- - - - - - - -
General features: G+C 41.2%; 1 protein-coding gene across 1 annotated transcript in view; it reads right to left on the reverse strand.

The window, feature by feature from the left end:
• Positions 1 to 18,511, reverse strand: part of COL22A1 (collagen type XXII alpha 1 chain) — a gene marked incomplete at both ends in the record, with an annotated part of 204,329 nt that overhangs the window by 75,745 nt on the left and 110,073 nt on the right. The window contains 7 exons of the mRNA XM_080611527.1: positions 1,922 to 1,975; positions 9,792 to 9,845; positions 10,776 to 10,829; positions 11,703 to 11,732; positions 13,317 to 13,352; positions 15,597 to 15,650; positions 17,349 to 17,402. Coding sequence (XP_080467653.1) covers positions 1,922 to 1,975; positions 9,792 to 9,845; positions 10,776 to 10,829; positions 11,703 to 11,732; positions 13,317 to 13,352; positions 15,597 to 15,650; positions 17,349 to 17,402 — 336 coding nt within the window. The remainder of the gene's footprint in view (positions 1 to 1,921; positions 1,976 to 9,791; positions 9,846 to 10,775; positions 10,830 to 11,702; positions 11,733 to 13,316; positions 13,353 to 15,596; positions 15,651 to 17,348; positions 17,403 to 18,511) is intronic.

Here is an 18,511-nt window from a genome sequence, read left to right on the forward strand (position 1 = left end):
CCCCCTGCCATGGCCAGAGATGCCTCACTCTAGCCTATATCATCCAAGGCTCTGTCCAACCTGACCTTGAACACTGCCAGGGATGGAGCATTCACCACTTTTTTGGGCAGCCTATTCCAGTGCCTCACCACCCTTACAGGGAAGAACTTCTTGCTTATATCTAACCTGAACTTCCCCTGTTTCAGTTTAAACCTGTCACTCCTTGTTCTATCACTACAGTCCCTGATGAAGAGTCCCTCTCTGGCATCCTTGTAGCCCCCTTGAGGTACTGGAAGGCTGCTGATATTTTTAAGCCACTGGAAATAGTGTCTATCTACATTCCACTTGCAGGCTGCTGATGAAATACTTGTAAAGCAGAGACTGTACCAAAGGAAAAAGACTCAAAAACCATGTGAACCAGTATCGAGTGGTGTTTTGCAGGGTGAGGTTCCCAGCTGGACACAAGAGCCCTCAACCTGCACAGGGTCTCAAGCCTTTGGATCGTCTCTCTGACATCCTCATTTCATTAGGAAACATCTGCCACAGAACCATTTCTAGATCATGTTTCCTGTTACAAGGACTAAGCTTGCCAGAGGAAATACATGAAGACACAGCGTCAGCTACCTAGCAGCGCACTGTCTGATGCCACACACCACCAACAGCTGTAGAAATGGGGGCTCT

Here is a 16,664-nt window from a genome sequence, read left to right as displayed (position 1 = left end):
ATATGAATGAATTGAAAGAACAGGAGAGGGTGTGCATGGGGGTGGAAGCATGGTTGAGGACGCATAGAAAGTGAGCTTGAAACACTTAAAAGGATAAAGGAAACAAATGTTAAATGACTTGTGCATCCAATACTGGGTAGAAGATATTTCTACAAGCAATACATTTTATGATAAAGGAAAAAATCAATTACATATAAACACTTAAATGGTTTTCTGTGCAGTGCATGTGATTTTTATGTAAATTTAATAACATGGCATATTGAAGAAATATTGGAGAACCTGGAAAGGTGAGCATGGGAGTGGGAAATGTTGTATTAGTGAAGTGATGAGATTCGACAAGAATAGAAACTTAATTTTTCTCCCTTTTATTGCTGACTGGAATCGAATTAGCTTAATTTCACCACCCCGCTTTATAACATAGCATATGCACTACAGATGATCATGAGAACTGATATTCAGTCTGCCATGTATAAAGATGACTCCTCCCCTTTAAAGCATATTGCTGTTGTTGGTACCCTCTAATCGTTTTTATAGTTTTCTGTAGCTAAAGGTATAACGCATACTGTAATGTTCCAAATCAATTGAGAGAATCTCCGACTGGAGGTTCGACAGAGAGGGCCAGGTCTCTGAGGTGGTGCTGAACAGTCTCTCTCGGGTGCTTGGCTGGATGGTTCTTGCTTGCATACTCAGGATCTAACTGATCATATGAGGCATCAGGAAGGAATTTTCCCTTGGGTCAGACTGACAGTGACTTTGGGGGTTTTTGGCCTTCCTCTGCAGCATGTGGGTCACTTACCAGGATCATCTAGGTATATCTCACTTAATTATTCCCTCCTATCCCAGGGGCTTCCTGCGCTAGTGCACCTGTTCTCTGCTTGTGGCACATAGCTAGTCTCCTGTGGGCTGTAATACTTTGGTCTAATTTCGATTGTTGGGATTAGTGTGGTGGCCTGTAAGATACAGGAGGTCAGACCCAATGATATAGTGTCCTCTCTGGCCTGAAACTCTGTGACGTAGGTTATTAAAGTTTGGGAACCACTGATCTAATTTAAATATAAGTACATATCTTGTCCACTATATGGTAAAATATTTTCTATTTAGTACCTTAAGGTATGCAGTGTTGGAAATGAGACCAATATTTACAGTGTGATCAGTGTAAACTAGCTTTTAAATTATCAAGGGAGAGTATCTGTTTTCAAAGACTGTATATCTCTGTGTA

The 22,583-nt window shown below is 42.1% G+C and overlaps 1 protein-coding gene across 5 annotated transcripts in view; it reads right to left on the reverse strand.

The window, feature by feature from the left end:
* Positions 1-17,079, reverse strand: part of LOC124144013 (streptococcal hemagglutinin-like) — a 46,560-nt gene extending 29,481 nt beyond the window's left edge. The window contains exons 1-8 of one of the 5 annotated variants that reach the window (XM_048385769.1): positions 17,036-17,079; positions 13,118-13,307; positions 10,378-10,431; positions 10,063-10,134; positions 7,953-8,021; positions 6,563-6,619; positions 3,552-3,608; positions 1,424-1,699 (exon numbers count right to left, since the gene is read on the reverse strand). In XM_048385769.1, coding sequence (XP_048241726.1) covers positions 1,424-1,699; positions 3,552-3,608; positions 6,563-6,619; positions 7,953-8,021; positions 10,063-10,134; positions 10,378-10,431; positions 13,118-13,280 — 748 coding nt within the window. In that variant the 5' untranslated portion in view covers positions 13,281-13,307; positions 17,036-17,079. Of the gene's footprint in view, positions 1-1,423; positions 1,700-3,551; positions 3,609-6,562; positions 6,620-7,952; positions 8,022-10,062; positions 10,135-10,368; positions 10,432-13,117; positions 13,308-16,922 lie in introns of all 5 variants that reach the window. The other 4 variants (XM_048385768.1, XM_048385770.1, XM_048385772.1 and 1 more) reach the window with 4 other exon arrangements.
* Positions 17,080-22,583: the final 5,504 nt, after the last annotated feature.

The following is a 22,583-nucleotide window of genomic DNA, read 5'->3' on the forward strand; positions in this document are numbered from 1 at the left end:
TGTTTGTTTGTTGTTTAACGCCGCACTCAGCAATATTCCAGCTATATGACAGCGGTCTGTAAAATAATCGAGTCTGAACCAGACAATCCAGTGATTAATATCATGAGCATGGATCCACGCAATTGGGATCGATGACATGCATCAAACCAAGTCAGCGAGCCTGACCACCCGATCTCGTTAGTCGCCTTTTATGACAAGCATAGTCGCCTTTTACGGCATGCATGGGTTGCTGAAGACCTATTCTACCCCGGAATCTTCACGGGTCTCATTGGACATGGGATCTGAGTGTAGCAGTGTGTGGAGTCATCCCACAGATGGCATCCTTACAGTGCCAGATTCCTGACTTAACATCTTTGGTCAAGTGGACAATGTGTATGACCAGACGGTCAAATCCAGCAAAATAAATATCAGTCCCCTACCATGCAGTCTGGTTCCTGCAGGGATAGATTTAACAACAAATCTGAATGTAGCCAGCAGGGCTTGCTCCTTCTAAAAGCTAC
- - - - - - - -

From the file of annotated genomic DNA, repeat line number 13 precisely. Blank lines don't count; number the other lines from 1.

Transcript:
TGTTTGTTTGTTGTTTAACGCCGCACTCAGCAATATTCCAGCTATATGACAGCGGTCTGTAAAATAATCGAGTCTGAACCAGACAATCCAGTGATTAATATCATGAGCATGGATCCACGCAATTGGGATCGATGACATGCATCAAACCAAGTCAGCGAGCCTGACCACCCGATCTCGTTAGTCGCCTTTTATGACAAGCATAGTCGCCTTTTACGGCATGCATGGGTTGCTGAAGACCTATTCTACCCCGGAATCTTCACGGGTCTCATTGGACATGGGATCTGAGTGTAGCAGTGTGTGGAGTCATCCCACAGATGGCATCCTTACAGTGCCAGATTCCTGACTTAACATCTTTGGTCAAGTGGACAATGTGTATGACCAGACGGTCAAATCCAGCAAAATAAATATCAGTCCCCTACCATGCAGTCTGGTTCCTGCAGGGATAGATTTAACAACAAATCTGAATGTAGCCAGCAGGGCTTGCTCCTTCTAAAAGCTAC